# What are these symbols called? ~  ^ [closed]

What can I call the following symbols?

# ^

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## closed as off topic by Matt E. Эллен♦, Jasper, simchona♦, Alain Pannetier Φ, waiwai933♦Sep 24 '11 at 21:20

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Please only ask one question at a time - you are asking three separate questions here. –  Matt E. Эллен Sep 24 '11 at 20:59
Also, can you add some context to this request? These characters are not used in normal English writing. –  Matt E. Эллен Sep 24 '11 at 21:06
@Hugo: It's actually three single word requests. I see nothing wrong with it other than that it is three questions in one. –  Daniel Sep 24 '11 at 21:13
Although it is difficult to enter symbols like these in Google or other search engines, you can often search for them in references like Wikipedia; they return the pages @drɱ65 δ has mentioned in the answer below. –  aedia λ Sep 24 '11 at 21:21
I don't understand the votes to close. We're always getting questions like "What's the word for [ddescription of something]?". This one is as good as it gets! @Gimp has actually given us the exact somethings he wants the names of. No need to keep asking for clarification about exactly what his "something" is! –  FumbleFingers Sep 25 '11 at 1:24

~ is a tilde.

^ is a caret.

 is a grave accent when used as an accent or a backtick, when used alone.

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I've heard ~ (tilde) referred to as wiggle and twiddle in numerous math lectures. Ordinarily, a given lecturer only uses one term or the other and is consistent. The common word for ^ (caret) in math lectures is hat and in LaTex it's obtained by \hat. –  jwpat7 Sep 24 '11 at 21:25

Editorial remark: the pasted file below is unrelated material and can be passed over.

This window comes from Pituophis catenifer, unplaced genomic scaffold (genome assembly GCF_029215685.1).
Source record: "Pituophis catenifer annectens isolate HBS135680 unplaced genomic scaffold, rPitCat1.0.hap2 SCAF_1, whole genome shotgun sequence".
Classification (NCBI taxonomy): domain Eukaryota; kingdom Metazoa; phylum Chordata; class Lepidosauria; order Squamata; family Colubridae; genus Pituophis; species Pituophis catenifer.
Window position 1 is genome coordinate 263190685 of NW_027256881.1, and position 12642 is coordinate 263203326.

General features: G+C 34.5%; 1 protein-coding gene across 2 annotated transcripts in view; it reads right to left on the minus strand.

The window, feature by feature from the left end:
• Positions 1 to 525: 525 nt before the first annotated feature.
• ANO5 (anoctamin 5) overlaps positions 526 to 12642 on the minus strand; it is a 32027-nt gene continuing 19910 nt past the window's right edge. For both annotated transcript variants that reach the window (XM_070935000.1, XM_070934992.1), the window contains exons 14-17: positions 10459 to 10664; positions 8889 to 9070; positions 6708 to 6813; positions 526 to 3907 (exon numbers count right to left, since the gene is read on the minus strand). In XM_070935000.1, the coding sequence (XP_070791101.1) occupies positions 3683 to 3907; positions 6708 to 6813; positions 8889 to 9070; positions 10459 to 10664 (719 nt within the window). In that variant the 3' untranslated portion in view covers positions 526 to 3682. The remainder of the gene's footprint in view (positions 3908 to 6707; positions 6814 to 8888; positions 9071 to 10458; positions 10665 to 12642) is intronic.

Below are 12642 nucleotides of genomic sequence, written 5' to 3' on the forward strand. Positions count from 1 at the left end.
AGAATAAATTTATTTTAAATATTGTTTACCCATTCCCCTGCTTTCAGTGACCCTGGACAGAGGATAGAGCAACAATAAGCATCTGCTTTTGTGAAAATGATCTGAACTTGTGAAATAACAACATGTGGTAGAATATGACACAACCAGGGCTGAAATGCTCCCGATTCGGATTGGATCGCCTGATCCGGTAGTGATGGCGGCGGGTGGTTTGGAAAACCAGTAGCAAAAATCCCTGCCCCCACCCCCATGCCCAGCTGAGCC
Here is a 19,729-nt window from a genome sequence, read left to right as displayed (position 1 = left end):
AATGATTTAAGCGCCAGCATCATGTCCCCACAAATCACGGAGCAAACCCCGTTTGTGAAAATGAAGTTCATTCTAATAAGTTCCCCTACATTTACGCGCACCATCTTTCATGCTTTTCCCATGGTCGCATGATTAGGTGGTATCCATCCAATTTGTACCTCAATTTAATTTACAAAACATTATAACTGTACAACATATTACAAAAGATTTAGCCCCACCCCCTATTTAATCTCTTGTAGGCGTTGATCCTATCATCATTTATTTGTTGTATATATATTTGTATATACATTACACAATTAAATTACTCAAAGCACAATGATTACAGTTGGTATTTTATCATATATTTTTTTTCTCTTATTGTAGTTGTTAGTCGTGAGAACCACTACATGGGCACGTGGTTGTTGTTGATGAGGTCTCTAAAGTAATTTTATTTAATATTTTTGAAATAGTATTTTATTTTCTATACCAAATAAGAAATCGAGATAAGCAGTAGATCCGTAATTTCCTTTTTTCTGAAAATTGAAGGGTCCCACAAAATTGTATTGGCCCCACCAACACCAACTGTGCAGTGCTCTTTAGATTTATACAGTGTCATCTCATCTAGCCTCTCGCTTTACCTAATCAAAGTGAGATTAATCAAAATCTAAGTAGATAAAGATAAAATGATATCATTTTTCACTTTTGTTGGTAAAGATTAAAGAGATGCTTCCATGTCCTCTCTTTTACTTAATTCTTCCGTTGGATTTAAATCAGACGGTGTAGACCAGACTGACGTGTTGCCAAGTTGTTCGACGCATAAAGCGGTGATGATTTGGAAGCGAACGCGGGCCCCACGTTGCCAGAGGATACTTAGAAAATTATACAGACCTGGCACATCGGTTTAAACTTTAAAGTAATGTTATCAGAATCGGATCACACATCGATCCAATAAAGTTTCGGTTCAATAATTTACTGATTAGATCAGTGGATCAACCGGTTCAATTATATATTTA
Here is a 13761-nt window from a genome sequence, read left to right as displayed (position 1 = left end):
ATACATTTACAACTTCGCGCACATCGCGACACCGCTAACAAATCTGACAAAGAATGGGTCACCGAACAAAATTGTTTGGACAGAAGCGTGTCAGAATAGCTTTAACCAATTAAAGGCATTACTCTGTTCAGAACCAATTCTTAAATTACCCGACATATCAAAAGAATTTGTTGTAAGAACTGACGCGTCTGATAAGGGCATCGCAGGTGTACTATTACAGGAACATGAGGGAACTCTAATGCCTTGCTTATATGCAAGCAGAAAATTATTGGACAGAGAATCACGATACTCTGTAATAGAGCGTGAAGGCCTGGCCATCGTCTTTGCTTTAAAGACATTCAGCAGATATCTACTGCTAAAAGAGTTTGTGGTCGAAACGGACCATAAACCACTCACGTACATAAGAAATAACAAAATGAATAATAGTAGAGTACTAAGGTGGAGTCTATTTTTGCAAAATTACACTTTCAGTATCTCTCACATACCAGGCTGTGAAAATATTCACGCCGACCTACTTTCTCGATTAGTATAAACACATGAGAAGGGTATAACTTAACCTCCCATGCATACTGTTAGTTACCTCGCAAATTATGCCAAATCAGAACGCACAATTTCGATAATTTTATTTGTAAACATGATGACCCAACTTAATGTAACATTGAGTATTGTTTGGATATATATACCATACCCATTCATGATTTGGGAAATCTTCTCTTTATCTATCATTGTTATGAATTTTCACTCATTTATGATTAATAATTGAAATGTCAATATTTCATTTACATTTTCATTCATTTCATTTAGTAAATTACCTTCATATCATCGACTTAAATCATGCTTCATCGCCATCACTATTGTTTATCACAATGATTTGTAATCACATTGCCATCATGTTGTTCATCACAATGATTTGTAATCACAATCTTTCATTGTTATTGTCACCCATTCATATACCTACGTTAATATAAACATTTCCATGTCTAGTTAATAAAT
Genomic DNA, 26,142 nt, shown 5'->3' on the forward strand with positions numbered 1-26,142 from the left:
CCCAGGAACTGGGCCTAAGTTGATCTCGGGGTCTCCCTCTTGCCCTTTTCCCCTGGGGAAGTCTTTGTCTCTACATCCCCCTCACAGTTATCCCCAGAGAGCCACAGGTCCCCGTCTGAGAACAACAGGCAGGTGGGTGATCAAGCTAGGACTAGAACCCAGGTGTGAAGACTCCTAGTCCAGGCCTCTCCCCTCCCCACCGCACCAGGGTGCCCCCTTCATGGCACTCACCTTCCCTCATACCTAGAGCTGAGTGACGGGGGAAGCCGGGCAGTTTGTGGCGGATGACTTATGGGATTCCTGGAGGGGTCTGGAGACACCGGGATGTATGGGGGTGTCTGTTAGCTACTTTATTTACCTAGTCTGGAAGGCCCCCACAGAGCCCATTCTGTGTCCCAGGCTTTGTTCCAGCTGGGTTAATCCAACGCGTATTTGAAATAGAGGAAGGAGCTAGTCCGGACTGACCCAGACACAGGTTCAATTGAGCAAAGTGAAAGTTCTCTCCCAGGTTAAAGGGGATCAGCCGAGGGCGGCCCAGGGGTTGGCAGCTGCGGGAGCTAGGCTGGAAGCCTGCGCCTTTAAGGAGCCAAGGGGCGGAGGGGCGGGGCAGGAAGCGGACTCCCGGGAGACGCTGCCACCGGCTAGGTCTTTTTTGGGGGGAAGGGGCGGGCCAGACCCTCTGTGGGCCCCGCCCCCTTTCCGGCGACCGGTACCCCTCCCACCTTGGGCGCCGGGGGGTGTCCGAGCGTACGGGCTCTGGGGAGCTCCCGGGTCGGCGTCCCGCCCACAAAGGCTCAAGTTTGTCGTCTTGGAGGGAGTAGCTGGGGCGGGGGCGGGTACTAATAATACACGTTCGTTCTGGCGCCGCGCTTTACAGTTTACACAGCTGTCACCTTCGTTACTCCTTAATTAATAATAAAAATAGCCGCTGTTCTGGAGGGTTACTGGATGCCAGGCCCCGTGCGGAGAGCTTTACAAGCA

@jwpat7: Good grief! - wiggle, twiddle, hat?. I suppose those maths teachers were too busy learning numbers to learn letters. –  FumbleFingers Sep 25 '11 at 1:30
@fum, none of those are 'letters' –  whoabackoff Oct 6 '11 at 16:05
@whoabackoff: True, but I'd still classify such teachers as "unlettered", even though I've no doubt they'd all at least know the alphabet. I find it particularly depressing that jwpat7's reference to "math lectures" implies we're talking about reasonably advanced maths teaching here, where tildes and carets are common symbols. –  FumbleFingers Oct 7 '11 at 16:25
@fum, it's not uncommon for symbols to go by different names in mathematics: exclamation mark for factorials, slash for division, colon for ratios, full stops for decimal points... even symbols like the asterisk and number signs go by different names in math. I find this in no way depressing, and would never classify these professors as "unlettered". –  whoabackoff Oct 7 '11 at 18:02
• ~ - this is a tilde
• ^ - this is a caret
•  - and this is a backtick
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